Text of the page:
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May 16, 2019

2 mai 2019

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FREE FAMILY BUDGETING WORKSHOP hosted by the Community Pentecostal Church /Christians Against Poverty(CAP), 1825 St Joseph Blvd. at 6:30 p.m. Learn how to save and pay off your debts workshop. For more information call 613-837-3555.

FIRST CHOICE will entertain from 6:30 p.m. to 10:30 p.m. at the Orléans Legion, 800 Taylor Creek Dr. for your listening and dancing pleasure. Buffet dinner served from 5 p.m. to 7 p.m. For reservations call 613-590-7227.

COMMUNITY FUNDRAISER hosted by the Royal Oak Pub Orléans in support of Habitat for Humanity from 1 p.m. to 11 p.m. Community BBQ with live bands and a silent auction...The action starts at 1 p.m. with the first musical act. House band Mandie & JF and the Chris Evans Band will take to the stage starting at 7 p.m.!! Come have some fun and show your support!!

COMMUNITY GARAGE SALE hosted by the Greater Avalon Community Association from 8 a.m. to 1 p.m. Plenty of bargains to be found as the residents of Avalon take part in this annual community event.

ORLÉANS CRAFT BEER FESTIVAL from 4 p.m. to 11 p.m. on June 6 and 7 and from 2 p.m. to 11 p.m. on Saturday, June 8 in the Centrum Blvd. Festival Plaza. Presented by Orléans Festivals and the Heart of Orléans BIA featuring craft beer from 29 different craft brewers. Food vendors will include Orléans own Meatings BBQ. Live music all three days. For more information visit


Residents along Ottawa River busy preparing for potential flooding
By Fred Sherwin
April 20, 2019

For the second time in two years, residents living along the Ottawa River near Cumberland Village are busy preparing for potential catastrophic flooding as heavy rain has seen the water rise over 14 inches in 24 hours.

Some meterologists are predicting the water could rise another two feet which would surpass the level reached the last time the river flooded area houses in May 2017.

A small army of volunteers was busy filling sand bags on Leo Lane and Morin Street all day on Friday. They plan to continue their work on Saturday despite having to do so in the pouring rain. Their efforts are greatly appreciated by local residents who are hoping the sandbangs will help stem the rising water, but the fact that the water may meet or possibly even exceed the 2017 flood levels has them extremely worried - or at least some of them. There are a handful of residents who planned for just that possibility.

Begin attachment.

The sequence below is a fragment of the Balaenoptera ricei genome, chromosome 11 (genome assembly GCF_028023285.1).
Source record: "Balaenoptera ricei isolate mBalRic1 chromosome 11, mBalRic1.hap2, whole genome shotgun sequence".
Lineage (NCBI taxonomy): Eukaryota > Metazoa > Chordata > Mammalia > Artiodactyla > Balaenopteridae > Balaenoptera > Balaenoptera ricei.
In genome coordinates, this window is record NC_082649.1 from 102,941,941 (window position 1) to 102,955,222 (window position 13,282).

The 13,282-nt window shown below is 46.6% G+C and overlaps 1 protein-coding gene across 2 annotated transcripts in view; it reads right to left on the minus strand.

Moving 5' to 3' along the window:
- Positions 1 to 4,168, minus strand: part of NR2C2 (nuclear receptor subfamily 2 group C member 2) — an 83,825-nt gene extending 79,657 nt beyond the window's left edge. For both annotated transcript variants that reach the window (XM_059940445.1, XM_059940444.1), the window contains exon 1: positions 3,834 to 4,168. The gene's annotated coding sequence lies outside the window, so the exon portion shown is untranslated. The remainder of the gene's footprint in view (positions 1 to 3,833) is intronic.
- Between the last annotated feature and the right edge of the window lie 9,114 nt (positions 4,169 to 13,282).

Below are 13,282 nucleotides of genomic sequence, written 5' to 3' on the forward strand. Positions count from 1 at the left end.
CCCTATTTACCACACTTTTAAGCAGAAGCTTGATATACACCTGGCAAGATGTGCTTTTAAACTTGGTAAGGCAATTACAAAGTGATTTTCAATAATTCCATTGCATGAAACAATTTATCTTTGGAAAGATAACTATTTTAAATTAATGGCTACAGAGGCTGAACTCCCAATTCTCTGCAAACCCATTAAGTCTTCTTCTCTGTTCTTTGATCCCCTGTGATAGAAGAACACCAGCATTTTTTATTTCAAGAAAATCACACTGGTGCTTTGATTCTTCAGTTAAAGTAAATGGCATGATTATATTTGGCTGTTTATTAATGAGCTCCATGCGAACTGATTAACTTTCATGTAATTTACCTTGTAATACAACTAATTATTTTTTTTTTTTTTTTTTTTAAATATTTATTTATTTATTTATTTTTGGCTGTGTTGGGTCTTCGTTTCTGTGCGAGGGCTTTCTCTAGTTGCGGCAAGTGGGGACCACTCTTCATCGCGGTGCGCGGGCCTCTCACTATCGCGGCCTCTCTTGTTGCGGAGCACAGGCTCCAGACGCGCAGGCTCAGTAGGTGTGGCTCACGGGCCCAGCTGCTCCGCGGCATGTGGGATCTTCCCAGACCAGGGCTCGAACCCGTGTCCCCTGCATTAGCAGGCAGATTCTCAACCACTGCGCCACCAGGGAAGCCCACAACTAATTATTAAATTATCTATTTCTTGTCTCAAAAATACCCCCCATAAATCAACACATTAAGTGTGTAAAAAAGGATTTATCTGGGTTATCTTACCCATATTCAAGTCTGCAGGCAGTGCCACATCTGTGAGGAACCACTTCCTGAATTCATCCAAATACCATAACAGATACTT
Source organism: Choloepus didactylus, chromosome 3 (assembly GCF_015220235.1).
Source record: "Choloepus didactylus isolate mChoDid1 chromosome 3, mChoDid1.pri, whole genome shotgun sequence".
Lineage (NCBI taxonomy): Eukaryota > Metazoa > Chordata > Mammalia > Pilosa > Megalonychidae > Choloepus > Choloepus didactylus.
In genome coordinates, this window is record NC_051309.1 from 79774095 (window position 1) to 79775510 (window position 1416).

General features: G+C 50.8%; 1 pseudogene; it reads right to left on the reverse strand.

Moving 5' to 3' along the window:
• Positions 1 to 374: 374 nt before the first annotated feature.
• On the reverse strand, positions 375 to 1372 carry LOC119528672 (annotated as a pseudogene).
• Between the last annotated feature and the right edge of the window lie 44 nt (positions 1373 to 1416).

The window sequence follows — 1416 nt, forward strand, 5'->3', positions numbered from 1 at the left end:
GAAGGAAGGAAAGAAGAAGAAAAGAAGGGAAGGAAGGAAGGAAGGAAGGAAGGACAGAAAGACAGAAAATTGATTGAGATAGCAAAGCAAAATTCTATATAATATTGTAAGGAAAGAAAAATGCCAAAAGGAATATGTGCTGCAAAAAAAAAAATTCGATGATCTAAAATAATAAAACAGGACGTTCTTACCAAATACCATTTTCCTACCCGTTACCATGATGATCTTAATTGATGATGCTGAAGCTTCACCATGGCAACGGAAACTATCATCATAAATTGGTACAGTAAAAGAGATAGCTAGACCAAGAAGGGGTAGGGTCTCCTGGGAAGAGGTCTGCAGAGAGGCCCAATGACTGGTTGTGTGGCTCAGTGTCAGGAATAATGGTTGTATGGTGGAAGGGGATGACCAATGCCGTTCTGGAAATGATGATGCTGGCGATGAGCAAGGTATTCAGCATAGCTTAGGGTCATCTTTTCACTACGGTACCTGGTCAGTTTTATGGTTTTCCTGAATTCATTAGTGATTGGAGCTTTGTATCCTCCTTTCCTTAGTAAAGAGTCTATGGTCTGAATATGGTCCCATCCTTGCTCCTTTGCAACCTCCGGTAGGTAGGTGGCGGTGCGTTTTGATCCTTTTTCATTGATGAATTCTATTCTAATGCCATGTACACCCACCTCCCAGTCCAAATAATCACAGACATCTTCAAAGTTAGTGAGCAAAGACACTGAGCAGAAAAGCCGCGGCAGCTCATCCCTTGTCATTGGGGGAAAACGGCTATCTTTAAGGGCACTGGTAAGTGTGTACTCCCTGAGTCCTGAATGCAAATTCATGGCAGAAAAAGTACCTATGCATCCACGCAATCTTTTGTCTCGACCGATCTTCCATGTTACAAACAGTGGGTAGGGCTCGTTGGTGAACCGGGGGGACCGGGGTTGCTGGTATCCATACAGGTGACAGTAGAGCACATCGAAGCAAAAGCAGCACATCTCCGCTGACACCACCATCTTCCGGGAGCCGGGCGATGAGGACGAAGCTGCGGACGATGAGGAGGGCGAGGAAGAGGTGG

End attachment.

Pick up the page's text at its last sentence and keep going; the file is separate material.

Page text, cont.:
Mike Potvin lives on a point of land that juts into the Ottawa River at the end of Leo Lane. In 2017, the flood shifted his house off its cinder block foundation and the water filled the main floor, ruining their furniture, the hardwood floor and the appliances.

Potvin on has spent over $300,000 replacing the cinder block foundation with a poured cement foundation and lifting it several feet above the century flood plain. So as the Ottawa River continued to rise on Friday, he was a picture of calmness knowing that his house was safe and sound.

"I'm good. I slept like a baby last night. I have a new generator that can power the whole house and we have enough food for a few days," Bisson said late Friday afternoon. "By tomorrow the house will look like an island, but we'll be good."

Next door, Dan and Sahondra Larivée or justifiably nervous about the situation. The couple spent over $100,000 on repairs following the 2017 flood, but unlike the Potvins, they weren't able to lift their small bungalow above it's current level.

Dan Larivée is hoping the predictions of a repeat of 2017 turn out to be off target. Even so he has availed himself of the sand bags and the help of the volunteers.

Next door to Larivée, Genevieve Landry and Chris Blenkiron invested $30,000 in a Coffer dam following the 2017 flood. The six-foot diameter inflatable dam is filled with water and replaces the need for sandbags. They didn't have to use it last year, but they are hoping it will do the job this year. Rollande and Frank Roberge are also using a Coffer dam.

Next to Leo Lane and East Shore Road is Morin Road, Armstrong Road and Boise Lane, the latter of which was already submerged in a foot of water by late Friday afternoon.

Volunteers were expected to continue sandbagging all day today, while all eyes will be on the Ottawa River and the rising water level.

(This story was made possible thanks to the generous support of our local business partners.)



Missoula Children’s Theatre returns to Orléans

Sir Will production of 'Seussical the Musical' hits all the right notes

Orléans Old Players present pair of comedy short stories

NCAFA, Jr. Gee-Gees form elite minor football program

Les Sittelles hosts first annual Brian Leblanc gymnastics meet

Orléans native to play for Great Britain at World Hockey Championships

Local business



CEDAR VALLEY LEBANESE FOOD: Owners celebrate two years in business




180-FITNESS CENTRE: Home of the Biggest Loser




VIEWPOINT: SNC Lavalin affair puts Liberal majority in jeopardy


WALTER ROBINSON: Summertime in Orléans offers plenty to see and do


HEATHER JAMIESON: Pre-planning some end of life arrangements has many benefits

Contact information
745 Farmbrook Cres.
Orléans, Ontario K4A 2C1
Phone: 613-447-2829
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